With all the new New York City private schools opening, it is not surprising that shortly after, some new New York City private schools are already closing. Manhattan is a tough market, and not every private school can make it.
The Rocket Group, an education group that purchased the Mandell School in 2013, closed it only three years later, announcing that 2016-2017 would be the school's last year in operation for K-8.
Now another casualty. The New York International School, chartered by the British Schools Foundation, lasted just two years after moving into Trevor Day School's old elementary school building, part of the Episcopal Church of the Heavenly Rest, on East 90th Street.
The British Schools Foundation runs about 10 schools around the world, as well as the New York International School. The NYIS offers a US curriculum from a global perspective, and a dual language program in Spanish or Mandarin. According to Wikipedia, the New York International School will be closed "due to the failure of the Board of Directors", after only two school years.
I feel sorry for all these families needing new private schools ASAP! That is the problem with enrolling in new schools. Some percentage of them will fail. As an educational consultant, I make it my business to advise my clients on which new schools seem most stable and likely to succeed.
This March, The Makery is partnering to create a special Pop Up at the 92nd Street Y during 7 Days of Genius. The7 Days of Genius Festival explores how we define genius and how the power of genius emerges across communities, cultures, and industries.
Explore, experiment, and make something awesome. Experience the genius of your inner maker!
Now is your chance to sign up. For Abacus Mom readers only, use the discount code "Abacus" to receive a 10% discount on all workshops.
Dr. Luthar writes that today affluent students are growing up under tremendous pressure to achieve in every domain: academic, athletic and personal. She raises numerous insightful points about the ensuing costs to children and society.
I am very sorry that Insideschools' exceptionally helpful columnist Judy Baum ("Ask Judy") died on December 20th shortly after writing her last column, "What to Do Over the Holiday Break?"
I never had the pleasure of meeting Judy, but I have been an avid reader and fan for many years. Judy's columns, unlike much of what you find on the Internet, are well-written, accurate, and unfailingly useful. In her last column, Judy recommended some interesting and entertaining family activities, one of which I immediately put on my family calendar. It was very near the day we visited the New York Transit Museum Holiday Train Show, thanks to Judy, that I learned of her death.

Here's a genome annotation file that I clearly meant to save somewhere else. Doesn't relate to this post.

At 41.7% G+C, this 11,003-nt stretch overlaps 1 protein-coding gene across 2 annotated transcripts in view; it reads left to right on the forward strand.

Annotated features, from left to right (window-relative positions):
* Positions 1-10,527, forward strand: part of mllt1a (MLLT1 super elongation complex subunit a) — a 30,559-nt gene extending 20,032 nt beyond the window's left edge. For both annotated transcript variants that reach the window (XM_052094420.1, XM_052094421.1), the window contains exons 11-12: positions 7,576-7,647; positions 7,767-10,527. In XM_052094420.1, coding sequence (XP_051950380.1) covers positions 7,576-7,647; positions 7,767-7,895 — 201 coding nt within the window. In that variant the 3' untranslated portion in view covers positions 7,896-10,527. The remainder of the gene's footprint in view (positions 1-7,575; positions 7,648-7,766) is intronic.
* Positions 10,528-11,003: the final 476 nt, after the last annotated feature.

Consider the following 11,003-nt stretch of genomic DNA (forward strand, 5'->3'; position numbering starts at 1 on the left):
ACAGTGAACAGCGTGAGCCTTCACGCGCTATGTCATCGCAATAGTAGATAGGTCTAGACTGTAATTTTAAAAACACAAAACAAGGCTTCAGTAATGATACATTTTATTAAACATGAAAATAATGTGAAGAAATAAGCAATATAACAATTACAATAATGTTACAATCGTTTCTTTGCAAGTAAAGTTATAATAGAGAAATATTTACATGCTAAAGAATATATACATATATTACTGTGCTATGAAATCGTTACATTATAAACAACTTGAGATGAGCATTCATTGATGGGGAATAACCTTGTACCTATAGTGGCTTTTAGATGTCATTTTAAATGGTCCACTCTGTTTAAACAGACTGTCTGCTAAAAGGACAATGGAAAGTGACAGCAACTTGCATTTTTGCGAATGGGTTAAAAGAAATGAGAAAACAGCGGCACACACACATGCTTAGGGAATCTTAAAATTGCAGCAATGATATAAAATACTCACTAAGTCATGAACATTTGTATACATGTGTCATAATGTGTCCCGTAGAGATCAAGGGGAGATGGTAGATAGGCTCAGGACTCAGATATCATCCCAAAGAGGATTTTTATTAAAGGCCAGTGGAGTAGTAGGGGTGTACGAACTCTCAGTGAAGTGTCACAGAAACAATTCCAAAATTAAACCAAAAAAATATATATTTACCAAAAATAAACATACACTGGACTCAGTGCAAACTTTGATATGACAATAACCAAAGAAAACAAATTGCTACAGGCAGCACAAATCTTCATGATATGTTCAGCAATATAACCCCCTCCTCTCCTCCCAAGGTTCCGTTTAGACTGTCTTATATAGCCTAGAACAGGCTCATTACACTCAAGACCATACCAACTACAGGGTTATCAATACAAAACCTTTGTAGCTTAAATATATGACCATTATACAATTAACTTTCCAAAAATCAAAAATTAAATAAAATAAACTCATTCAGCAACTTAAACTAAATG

With Judy's passing, New York City parents lost a wise, informative and caring resource. I extend my condolences to her family, friends, and colleagues atInsideschools.
... in the city’s public school system, the French dual-language program, in which half the classes are in French and the other half in English, is booming. Eight public schools offer a French/English curriculum for about 1,000 students, making it the third-largest dual-language program, after Spanish and Chinese. And demand continues to grow, with two more schools scheduled to join this year and at least seven groups of parents in different areas of the city lobbying their schools to participate.
Among my NYC private school consulting clients, with the exception of those from French and British backgrounds, the vast majority of children taking language instruction are learning Mandarin or Spanish, and sometimes both. Many children also study the language of their heritage. Recently I have met clients learning Hebrew, Tagalog, Hindi, Urdu, Assamese, Kannada, Tamil, Telugu, Bengali, Sanskrit, Japanese, Dutch, Danish, Swedish, German and more.
The Perfect Score Project is about Debbie Stier's attempt to increase her SAT score, while at the same time motivate her unmotivated teenage son. Since every week someone with an unmotivated son calls me for advice, I was very interested in her ideas on this topic. In short, Stier believes kids benefit from deep parental involvement, seeing firsthand the benefits of hard work, and learning to work hard starting from a young age.
ReadingThe Perfect Score Project , I was struck by just how vital standardized test score results are in determining students' opportunities. Whether it's getting into college or NYC private school, selective public school, advanced college courses or high school and middle school honors programs, standardized test results can either open or close the door. In this high stakes environment, students had better be good test takers.